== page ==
Sounds like it, and some of the cases of it acting up have been after it's had some time to heat up, but other have been acting up from cold.
I suppose I could find some insulating wrap and wrap the line. Not sure on inferior fluid, it just uses DOT3 brake fluid. The last couple pints have just been generic DOT3, is there a particular brand I should look for?
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wrote:

DON"T use heat wrap - use a properly positioned heat sheild and you should be using DOT4 fluid, not DOT3.. The best heat sheild is a stainless steel sheet midway between the heat source and the tube - or half of a 2" stainless steel tube mounted so it semi-surrounds the tubeing, about 1" from the tubing.. Three inches from the crossover without a heat sheild is TOO CLOSE. Might get by with DOT4 or DOT5 fluid, but you are still pushing it.
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snipped-for-privacy@snyder.on.ca wrote:

I'll see what I can find to fab a shield. What about heat wrap on the pipe where it crosses under?
If I change to a DOT4 or DOT5 fluid what kind of cleaning would I have to do and would there be seal material compatibility issues? Brands of fluid to look for?
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"Pete C." wrote:

I see that there is a Valvoline brand DOT3/DOT4 fluid rated at 480 deg F and seems to be compatible with regular DOT3, so I should be able to upgrade by just flushing that stuff through. I'll also put some heat wrap around the exhaust pipe in the problem area to try to keep the heat in there, and fab a radiant shield (probably AL since I have material) to put between the pipe and clutch line.
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wrote:

DOT4 is a direct compatible replacement. Dot5 requires a flush - generally alchohol or BrakeKlean.
I'd go with Dot4 for simplicity. Heat wrap causes premature pipe failure.
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snipped-for-privacy@snyder.on.ca wrote:

there is now a DOT 5.1 that is another breed altogether. Apparently it's non-silicone and has some compatibility with other types.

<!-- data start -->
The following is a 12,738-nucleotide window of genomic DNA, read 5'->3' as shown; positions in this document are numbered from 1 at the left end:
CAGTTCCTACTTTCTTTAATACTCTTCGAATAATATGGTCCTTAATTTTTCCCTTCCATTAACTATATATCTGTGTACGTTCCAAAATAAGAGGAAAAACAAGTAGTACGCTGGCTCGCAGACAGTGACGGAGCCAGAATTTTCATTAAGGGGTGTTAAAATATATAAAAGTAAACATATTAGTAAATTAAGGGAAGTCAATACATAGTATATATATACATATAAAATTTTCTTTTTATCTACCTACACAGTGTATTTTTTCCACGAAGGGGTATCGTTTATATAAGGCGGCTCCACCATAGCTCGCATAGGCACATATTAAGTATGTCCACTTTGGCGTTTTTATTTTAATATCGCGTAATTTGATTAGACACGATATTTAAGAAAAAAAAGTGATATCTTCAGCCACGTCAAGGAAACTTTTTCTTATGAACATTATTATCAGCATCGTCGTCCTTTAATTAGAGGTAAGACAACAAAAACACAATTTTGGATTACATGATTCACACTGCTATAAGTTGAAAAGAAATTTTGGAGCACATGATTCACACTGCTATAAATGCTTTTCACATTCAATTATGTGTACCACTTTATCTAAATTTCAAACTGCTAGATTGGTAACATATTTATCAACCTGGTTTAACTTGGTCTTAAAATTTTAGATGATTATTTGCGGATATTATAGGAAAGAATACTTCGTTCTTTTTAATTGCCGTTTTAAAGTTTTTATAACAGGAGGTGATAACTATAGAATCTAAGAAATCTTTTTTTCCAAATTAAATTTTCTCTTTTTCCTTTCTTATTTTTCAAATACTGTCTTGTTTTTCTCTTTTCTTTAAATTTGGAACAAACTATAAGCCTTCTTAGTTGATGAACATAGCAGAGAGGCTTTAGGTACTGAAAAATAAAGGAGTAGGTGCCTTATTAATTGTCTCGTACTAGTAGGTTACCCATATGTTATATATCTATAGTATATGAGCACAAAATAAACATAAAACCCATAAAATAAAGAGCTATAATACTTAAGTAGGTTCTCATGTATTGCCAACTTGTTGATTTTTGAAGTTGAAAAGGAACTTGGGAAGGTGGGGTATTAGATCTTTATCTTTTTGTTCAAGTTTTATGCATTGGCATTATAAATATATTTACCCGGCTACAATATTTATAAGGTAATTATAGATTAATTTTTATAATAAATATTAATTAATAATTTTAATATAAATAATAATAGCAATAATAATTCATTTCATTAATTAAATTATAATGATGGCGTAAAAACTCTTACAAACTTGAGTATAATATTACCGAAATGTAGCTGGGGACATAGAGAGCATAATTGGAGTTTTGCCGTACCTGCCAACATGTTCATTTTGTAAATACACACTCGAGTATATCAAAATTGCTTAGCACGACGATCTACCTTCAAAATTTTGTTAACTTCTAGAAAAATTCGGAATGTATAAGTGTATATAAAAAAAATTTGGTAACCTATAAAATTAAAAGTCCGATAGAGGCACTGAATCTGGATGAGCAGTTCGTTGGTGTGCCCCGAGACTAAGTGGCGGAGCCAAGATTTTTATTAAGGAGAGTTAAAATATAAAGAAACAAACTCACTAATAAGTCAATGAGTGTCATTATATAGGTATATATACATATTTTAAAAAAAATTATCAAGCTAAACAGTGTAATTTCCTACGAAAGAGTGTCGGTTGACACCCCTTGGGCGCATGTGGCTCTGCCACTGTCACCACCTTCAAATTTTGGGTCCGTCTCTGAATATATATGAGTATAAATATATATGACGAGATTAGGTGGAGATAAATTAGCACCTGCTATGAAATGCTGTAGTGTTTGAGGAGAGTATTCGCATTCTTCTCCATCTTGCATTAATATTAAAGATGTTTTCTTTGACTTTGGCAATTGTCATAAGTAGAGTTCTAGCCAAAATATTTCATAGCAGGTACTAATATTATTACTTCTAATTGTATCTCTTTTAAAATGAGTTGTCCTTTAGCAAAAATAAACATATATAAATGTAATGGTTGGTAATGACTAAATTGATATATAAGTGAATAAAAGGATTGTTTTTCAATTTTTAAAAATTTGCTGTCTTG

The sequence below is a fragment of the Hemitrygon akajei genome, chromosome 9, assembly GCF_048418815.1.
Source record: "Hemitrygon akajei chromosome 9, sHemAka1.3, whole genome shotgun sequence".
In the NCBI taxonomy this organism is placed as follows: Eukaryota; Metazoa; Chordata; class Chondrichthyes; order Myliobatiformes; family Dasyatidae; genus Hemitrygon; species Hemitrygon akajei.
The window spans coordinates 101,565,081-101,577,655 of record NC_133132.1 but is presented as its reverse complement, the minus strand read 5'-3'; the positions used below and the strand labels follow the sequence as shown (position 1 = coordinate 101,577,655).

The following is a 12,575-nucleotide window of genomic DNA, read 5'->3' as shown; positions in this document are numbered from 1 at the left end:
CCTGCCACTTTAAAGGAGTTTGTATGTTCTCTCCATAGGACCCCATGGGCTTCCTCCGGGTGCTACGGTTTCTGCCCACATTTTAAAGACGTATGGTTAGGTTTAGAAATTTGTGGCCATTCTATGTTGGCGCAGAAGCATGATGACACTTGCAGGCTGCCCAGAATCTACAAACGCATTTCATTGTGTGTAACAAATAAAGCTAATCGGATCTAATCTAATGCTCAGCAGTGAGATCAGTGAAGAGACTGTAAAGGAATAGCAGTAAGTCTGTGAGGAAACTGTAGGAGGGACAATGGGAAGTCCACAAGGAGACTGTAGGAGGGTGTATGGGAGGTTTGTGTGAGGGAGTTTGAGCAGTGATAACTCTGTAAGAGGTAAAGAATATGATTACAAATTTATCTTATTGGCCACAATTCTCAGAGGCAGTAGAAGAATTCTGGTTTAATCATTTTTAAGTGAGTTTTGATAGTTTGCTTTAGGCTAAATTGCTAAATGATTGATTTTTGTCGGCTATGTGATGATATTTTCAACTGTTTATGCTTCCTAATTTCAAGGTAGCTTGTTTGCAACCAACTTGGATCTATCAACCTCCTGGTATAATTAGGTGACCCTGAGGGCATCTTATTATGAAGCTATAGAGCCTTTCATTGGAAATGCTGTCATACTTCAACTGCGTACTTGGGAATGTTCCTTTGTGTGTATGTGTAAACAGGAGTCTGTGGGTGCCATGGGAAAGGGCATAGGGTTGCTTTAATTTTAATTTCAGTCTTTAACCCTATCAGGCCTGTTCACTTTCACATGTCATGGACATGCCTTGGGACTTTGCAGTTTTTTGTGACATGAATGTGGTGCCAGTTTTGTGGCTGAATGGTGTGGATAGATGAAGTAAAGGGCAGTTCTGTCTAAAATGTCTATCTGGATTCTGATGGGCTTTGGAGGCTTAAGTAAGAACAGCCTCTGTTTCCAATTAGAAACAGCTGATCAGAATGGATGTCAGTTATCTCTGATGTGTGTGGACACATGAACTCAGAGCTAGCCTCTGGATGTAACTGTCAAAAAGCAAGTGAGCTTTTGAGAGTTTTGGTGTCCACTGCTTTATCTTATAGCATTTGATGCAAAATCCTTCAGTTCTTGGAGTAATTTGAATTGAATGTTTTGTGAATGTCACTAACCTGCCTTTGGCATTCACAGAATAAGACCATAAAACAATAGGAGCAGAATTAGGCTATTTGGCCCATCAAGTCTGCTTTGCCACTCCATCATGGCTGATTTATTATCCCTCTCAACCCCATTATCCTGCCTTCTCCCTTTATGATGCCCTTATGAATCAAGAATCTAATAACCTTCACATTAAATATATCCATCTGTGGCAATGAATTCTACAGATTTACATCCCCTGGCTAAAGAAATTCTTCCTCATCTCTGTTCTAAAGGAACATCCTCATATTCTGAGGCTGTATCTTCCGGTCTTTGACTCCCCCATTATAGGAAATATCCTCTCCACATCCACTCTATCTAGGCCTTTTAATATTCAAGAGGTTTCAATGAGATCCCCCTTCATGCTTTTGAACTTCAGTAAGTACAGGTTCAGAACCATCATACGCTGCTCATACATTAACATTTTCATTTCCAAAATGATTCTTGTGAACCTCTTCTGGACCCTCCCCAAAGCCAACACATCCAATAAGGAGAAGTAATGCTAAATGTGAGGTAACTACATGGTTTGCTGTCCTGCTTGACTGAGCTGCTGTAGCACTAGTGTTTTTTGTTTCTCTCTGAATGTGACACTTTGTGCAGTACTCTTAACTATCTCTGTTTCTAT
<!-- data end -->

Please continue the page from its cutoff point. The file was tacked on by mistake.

www.stoptech.com
DOT 5.1 fluids!
Historically, DOT 5-level performance (specifically boiling points and viscosity) could only be achieved with silicone-based fluids. However, modern compounding has created glycol ether-based fluids which now meet DOT 5 bogeys in these key areas. Consequently, the DOT 5.1 moniker was created to differentiate between these two very different chemistries which both meet DOT 5 performance requirements.
In so many words, DOT 5.1 fluids are simply DOT 4-type fluids which meet DOT 5 performance requirements. Because of this, they typically can be mixed with DOT 3 or DOT 4 fluids without concern. In some circles, they are even referred to as DOT 4 Plus or Super DOT 4 fluids because they are more similar to a conventional DOT 4 fluid by chemistry than they are to a conventional DOT 5 fluid. In fact, DOT 5.1 is essentially comprised of Borate Esters.
While it may not be obvious, the big advantage of the DOT 5.1 fluids is that they contain all of the nifty water-absorbing characteristics of the DOT 3 and DOT 4 fluids while simultaneously providing for very high boiling points and relatively stable viscosity over a wide range of temperatures. The best of all worlds, you could say. The table below sums it up quite nicely. PROPERTY     DOT 4     DOT 5     DOT 5.1 Dry BP (F)@ 0.0% H2O     446     509     509 Wet BP (F)@ 3.7% H2O     311     356     356 Chemical Composition     Glycol Ether / Borate Ester     Silicone Based Glycol Ether / Borate Ester
(As stated earlier, the table data above contains the minimum properties for a fluid to be called a certain type. For example there are many racing brake fluids with Dry BP performance at or above 590o F and Wet BP at or above 390o F.)
So, what is the downside of the DOT 5.1 fluids? Like most things in life, the good stuff isnt cheap. DOT 5.1 fluids typically cost three to four times as much to manufacture as a conventional DOT 4 fluids. Theres always a catch
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RBnDFW wrote:

Given the small quantities used, I would expect the cost difference is pretty negligible.